Whatever exchange you’re buying and selling coins through will have a wallet to store your coins in. We’ll talk more about the pros and cons of this in a second but first, let’s go over some of the types of crypto wallets that exist.
Different Types of Crypto Wallets
There are three main categories of crypto wallets: software, hardware, and paper.
According to Android Authority, each crypto wallet category can be further broken down into five different wallet types. Here’s Android Authority’s explanation for each wallet type:
Desktop wallet (software): This is a wallet you download and install on your computer. It’s stored on a hard drive, so you can only access it from a computer. It’s a relatively safe method of storage but far from bulletproof. If your hard drive gets hacked or damaged, you could lose all your funds.
Mobile wallet (software): This wallet runs locally on your smartphone. It’s more convenient than a desktop wallet, as it allows you to quickly make transactions on the go. However, it suffers from the same security issues — getting hacked or damaging your phone could lead to losing your funds. Not all mobile wallets store info locally on your smartphone. Some let you access online storage servers, same as online wallets described below.
Online wallet (software): An online wallet lives in the cloud, which means you can access it from any computer with an internet connection. You also save yourself the hassle when switching to a new PC or phone, and don’t have to worry about your device getting damaged. It’s not as safe as a desktop or mobile wallet. Your online wallet is controlled by a third party and is constantly online, making it more vulnerable to hacking attacks and theft. They are mainly offered by online exchanges, which let you buy and sell cryptocurrencies.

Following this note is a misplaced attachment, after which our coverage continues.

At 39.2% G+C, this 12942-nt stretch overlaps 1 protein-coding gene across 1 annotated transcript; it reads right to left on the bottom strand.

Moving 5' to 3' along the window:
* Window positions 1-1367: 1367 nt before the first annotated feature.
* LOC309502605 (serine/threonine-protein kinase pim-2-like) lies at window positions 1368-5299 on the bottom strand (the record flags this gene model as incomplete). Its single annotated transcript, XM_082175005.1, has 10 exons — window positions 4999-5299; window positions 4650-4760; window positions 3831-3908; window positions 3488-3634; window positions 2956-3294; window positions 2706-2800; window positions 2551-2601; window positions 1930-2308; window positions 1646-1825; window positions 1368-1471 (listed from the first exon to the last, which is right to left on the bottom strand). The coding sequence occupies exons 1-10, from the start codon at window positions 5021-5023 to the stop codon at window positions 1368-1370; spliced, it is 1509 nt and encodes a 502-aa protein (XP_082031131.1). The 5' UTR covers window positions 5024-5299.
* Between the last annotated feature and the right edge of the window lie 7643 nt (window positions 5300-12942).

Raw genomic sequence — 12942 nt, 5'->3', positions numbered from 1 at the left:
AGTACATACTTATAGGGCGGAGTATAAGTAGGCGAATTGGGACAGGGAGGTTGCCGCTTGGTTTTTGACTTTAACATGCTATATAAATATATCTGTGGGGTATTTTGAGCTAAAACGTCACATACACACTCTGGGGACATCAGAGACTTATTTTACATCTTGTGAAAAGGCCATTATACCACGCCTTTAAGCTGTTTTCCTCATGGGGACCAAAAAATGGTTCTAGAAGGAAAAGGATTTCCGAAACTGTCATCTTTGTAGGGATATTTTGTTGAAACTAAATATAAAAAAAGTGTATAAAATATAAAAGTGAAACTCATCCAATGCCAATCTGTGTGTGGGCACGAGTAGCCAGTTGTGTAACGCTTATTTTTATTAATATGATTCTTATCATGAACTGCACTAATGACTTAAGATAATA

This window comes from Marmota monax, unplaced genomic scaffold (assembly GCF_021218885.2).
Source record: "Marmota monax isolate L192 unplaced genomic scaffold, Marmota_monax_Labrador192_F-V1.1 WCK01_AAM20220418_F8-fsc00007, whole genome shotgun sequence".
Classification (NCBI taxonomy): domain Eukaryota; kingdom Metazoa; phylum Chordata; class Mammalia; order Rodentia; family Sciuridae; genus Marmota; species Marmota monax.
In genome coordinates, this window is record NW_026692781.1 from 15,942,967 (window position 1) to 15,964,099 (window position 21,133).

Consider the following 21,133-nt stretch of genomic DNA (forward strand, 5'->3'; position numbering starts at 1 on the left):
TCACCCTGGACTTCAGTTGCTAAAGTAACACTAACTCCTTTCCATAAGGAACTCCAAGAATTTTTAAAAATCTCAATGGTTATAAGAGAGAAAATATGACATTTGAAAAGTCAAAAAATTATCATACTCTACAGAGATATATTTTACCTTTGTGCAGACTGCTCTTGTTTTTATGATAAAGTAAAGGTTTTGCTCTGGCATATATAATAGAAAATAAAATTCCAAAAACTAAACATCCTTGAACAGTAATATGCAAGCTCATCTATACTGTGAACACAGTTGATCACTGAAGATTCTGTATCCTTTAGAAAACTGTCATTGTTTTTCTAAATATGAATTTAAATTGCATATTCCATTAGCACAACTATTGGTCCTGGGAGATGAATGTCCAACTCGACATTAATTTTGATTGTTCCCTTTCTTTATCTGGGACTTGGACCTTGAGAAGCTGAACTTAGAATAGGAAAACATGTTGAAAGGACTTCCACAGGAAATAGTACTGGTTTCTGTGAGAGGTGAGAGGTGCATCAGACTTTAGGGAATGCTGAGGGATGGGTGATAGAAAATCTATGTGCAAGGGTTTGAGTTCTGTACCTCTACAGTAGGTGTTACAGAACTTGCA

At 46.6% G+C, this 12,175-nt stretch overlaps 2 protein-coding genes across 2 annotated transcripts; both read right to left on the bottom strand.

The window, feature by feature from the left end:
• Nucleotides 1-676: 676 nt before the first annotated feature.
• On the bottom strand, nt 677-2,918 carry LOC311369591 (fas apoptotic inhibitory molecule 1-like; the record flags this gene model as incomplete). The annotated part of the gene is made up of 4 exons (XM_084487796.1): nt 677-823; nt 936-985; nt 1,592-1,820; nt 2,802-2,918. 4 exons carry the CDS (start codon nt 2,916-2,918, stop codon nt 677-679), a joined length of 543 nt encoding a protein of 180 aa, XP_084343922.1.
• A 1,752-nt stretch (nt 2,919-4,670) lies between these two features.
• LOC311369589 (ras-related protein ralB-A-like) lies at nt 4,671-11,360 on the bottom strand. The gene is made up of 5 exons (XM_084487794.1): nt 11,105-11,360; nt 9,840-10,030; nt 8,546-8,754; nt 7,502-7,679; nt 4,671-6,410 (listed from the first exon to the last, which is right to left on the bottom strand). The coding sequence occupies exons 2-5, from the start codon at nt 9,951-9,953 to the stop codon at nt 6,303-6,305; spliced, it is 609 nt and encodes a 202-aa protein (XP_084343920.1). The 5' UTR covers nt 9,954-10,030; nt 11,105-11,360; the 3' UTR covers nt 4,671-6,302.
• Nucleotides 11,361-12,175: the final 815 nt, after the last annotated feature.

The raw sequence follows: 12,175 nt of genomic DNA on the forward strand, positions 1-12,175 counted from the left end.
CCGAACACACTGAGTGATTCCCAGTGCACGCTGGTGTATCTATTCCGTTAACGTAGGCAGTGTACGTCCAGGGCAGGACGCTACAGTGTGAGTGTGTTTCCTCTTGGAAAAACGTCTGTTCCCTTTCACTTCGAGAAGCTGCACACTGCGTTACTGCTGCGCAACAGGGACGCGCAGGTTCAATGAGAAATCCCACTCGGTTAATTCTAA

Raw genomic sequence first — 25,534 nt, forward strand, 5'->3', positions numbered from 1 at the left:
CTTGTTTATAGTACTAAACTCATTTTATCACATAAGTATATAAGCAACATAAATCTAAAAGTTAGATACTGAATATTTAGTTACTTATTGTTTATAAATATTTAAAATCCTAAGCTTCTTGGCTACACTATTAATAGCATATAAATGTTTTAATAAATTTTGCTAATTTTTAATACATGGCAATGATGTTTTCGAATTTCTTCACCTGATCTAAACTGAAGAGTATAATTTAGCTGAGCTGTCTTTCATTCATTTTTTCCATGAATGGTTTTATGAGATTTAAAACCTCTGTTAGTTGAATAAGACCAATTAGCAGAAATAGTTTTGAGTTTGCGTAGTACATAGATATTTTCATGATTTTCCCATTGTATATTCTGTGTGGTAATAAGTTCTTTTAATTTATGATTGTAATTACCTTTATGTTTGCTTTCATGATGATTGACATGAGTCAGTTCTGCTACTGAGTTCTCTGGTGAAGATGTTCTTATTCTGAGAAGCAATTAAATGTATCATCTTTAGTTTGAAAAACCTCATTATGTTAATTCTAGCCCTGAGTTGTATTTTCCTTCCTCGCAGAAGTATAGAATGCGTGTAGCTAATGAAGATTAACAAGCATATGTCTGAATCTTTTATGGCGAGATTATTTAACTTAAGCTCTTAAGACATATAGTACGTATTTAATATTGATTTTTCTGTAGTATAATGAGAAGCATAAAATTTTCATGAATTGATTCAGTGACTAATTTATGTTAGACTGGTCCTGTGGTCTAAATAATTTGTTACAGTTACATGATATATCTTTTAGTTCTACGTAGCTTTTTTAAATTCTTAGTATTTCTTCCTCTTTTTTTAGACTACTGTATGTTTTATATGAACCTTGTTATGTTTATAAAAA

Hardware wallet (hardware): This is one of the safest options available. A hardware wallet looks like a USB flash drive and stores your private and public keys offline, making it impossible for someone to hack. However, losing or damaging the device could lead to a loss of the cryptocurrencies you own. Also, these can be expensive.
Paper wallet (paper): A paper wallet is a form of offline storage. It’s basically your private and public keys printed on a piece of paper, usually as QR codes. It’s a safe way to store your info, although you could still get yourself in trouble by losing your paper wallet or if it gets damaged. But keep in mind that you can’t send someone cryptocurrency from your paper wallet — you must first sweep or import the funds into a software wallet.
What are the Best Wallets?
Here are some of the best-ranked wallets on the market today for each category:
Best Desktop Wallet: Exodus
Best Mobile Wallet: Coinomi
Best Online Wallet: Blockchain
Best Hardware Wallet: Ledger
Best Paper Wallet: Bitcoin Paper Wallet
Anyone serious about investing in cryptocurrencies should own a crypto wallet outside their online exchange. If you can, avoid wallets that require an internet connection.
And if you go the paper route, consider laminating your paper wallet and storing it in a safety deposit box or vault hidden inside your home. The world of digital currencies is new and exciting. Even though it may seem safer than traditional money transfers, you still need to follow some basic security steps to safeguard your wealth.
To a Richer Life,
The Rich Life Roadmap Team